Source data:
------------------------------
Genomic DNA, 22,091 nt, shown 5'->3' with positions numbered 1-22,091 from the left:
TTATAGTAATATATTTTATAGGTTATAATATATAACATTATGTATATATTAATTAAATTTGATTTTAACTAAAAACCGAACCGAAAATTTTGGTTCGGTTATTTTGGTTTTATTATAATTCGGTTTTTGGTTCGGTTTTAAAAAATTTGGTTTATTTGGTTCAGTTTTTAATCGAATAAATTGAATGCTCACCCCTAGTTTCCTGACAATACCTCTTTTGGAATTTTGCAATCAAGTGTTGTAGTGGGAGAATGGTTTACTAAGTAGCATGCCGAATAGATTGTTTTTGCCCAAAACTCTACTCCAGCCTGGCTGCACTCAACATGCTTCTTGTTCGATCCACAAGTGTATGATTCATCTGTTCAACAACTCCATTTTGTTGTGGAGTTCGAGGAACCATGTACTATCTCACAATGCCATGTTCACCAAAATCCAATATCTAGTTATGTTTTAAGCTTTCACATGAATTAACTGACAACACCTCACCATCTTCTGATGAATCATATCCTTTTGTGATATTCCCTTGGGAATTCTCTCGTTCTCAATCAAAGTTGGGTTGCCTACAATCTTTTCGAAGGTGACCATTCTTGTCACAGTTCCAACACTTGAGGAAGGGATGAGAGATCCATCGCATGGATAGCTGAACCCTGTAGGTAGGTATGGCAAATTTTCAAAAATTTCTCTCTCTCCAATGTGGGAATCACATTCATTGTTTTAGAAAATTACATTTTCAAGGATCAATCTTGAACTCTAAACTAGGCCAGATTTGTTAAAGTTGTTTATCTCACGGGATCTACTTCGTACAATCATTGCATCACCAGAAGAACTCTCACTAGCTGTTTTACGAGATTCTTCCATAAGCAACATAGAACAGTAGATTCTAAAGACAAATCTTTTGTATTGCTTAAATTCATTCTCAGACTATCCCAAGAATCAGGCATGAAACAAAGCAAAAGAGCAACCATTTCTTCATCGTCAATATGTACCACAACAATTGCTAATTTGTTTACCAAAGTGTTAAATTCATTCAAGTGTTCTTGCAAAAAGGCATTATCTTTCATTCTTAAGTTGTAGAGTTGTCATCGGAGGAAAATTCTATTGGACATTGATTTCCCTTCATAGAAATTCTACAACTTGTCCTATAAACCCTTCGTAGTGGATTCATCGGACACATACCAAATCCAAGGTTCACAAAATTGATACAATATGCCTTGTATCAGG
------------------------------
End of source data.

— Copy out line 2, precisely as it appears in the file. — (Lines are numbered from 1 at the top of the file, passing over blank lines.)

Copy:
TTATAGTAATATATTTTATAGGTTATAATATATAACATTATGTATATATTAATTAAATTTGATTTTAACTAAAAACCGAACCGAAAATTTTGGTTCGGTTATTTTGGTTTTATTATAATTCGGTTTTTGGTTCGGTTTTAAAAAATTTGGTTTATTTGGTTCAGTTTTTAATCGAATAAATTGAATGCTCACCCCTAGTTTCCTGACAATACCTCTTTTGGAATTTTGCAATCAAGTGTTGTAGTGGGAGAATGGTTTACTAAGTAGCATGCCGAATAGATTGTTTTTGCCCAAAACTCTACTCCAGCCTGGCTGCACTCAACATGCTTCTTGTTCGATCCACAAGTGTATGATTCATCTGTTCAACAACTCCATTTTGTTGTGGAGTTCGAGGAACCATGTACTATCTCACAATGCCATGTTCACCAAAATCCAATATCTAGTTATGTTTTAAGCTTTCACATGAATTAACTGACAACACCTCACCATCTTCTGATGAATCATATCCTTTTGTGATATTCCCTTGGGAATTCTCTCGTTCTCAATCAAAGTTGGGTTGCCTACAATCTTTTCGAAGGTGACCATTCTTGTCACAGTTCCAACACTTGAGGAAGGGATGAGAGATCCATCGCATGGATAGCTGAACCCTGTAGGTAGGTATGGCAAATTTTCAAAAATTTCTCTCTCTCCAATGTGGGAATCACATTCATTGTTTTAGAAAATTACATTTTCAAGGATCAATCTTGAACTCTAAACTAGGCCAGATTTGTTAAAGTTGTTTATCTCACGGGATCTACTTCGTACAATCATTGCATCACCAGAAGAACTCTCACTAGCTGTTTTACGAGATTCTTCCATAAGCAACATAGAACAGTAGATTCTAAAGACAAATCTTTTGTATTGCTTAAATTCATTCTCAGACTATCCCAAGAATCAGGCATGAAACAAAGCAAAAGAGCAACCATTTCTTCATCGTCAATATGTACCACAACAATTGCTAATTTGTTTACCAAAGTGTTAAATTCATTCAAGTGTTCTTGCAAAAAGGCATTATCTTTCATTCTTAAGTTGTAGAGTTGTCATCGGAGGAAAATTCTATTGGACATTGATTTCCCTTCATAGAAATTCTACAACTTGTCCTATAAACCCTTCGTAGTGGATTCATCGGACACATACCAAATCCAAGGTTCACAAAATTGATACAATATGCCTTGTATCAGG